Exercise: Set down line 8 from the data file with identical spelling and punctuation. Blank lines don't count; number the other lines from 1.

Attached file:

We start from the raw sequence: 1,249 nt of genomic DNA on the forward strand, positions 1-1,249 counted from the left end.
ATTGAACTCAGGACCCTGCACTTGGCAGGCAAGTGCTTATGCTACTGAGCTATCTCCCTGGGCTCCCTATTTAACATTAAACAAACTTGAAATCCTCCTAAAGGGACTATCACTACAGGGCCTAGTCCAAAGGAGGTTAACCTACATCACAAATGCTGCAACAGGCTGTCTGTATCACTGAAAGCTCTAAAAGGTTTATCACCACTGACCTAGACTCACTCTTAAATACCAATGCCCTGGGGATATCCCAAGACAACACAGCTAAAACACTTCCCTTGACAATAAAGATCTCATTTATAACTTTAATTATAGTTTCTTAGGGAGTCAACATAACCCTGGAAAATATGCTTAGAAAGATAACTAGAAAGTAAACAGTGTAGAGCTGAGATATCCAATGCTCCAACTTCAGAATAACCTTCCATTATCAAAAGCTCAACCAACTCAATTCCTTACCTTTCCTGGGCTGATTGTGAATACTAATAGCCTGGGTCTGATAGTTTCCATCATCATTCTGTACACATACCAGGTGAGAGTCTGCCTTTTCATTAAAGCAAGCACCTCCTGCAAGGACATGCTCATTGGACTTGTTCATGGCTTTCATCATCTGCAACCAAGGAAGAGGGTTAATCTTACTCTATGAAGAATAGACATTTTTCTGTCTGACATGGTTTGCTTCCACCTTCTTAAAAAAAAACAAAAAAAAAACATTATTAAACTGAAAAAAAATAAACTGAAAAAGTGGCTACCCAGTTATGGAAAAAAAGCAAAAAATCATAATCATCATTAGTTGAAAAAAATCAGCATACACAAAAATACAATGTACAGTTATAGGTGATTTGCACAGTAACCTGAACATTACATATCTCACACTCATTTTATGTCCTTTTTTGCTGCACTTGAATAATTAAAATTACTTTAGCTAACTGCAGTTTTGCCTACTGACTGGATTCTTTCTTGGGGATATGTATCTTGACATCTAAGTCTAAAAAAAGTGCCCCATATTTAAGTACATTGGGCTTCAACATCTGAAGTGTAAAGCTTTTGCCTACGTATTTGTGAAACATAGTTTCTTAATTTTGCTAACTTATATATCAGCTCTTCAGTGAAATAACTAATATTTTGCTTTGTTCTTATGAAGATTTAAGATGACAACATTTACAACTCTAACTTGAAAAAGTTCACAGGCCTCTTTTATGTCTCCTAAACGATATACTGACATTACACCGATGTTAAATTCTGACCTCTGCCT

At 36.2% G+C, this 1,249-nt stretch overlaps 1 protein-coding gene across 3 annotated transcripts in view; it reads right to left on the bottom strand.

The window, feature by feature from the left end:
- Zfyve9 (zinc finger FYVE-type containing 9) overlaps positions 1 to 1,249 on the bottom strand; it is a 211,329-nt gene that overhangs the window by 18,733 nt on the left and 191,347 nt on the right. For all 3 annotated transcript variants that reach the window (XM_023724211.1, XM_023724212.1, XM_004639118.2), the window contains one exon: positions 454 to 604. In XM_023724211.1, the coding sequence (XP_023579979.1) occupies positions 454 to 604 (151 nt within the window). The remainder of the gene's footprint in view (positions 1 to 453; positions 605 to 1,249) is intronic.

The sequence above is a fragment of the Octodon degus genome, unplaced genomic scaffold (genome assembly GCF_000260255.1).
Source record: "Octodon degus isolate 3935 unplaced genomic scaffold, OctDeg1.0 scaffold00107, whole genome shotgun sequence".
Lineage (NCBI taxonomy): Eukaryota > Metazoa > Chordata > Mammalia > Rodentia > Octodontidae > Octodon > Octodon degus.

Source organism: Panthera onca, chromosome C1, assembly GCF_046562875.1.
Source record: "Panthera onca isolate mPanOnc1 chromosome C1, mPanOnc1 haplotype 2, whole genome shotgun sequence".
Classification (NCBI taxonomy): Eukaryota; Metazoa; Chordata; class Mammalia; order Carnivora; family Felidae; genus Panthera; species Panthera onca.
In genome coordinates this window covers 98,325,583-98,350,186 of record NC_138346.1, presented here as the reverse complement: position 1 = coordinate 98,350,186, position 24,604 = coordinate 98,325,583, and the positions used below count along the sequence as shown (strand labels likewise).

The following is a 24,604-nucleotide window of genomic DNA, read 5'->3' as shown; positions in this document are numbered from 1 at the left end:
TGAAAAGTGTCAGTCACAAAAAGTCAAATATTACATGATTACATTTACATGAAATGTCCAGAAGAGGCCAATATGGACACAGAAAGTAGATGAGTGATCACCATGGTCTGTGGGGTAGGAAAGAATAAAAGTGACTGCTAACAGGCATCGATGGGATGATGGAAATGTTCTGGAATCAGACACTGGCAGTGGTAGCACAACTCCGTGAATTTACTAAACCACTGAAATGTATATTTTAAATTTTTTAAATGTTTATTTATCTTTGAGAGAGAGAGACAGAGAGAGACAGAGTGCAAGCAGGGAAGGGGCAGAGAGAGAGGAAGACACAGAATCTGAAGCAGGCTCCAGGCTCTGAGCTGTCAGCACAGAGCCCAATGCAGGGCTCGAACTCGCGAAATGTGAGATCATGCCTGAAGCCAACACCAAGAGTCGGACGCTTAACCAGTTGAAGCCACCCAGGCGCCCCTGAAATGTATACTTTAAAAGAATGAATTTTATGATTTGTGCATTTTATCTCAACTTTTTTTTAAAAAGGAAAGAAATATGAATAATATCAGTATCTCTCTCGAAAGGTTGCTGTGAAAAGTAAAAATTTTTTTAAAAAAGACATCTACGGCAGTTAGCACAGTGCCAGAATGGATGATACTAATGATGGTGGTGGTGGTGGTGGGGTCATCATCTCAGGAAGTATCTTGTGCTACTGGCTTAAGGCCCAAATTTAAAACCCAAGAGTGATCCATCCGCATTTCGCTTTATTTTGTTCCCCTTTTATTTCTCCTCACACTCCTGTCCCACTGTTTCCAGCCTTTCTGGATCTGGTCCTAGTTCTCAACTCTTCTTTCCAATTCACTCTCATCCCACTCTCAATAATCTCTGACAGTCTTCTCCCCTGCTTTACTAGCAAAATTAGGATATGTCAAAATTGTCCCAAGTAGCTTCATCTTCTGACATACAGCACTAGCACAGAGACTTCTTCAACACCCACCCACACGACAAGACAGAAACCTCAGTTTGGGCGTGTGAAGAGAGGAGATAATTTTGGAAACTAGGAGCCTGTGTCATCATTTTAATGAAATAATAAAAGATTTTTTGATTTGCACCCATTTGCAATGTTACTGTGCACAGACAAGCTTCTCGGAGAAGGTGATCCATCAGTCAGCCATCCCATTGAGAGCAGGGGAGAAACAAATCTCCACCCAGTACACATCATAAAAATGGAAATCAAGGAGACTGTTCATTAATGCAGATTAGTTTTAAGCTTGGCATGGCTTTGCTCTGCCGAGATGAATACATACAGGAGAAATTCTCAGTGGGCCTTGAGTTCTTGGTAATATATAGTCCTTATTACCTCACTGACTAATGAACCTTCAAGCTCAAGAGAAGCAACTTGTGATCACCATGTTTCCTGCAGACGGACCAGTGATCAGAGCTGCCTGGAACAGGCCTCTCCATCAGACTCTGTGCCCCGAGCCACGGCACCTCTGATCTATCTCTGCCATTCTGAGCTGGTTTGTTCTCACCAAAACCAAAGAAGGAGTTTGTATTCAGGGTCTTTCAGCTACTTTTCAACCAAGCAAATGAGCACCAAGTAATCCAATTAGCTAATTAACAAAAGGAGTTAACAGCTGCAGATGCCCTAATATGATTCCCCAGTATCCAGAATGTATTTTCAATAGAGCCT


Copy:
Lineage (NCBI taxonomy): Eukaryota > Metazoa > Chordata > Mammalia > Rodentia > Octodontidae > Octodon > Octodon degus.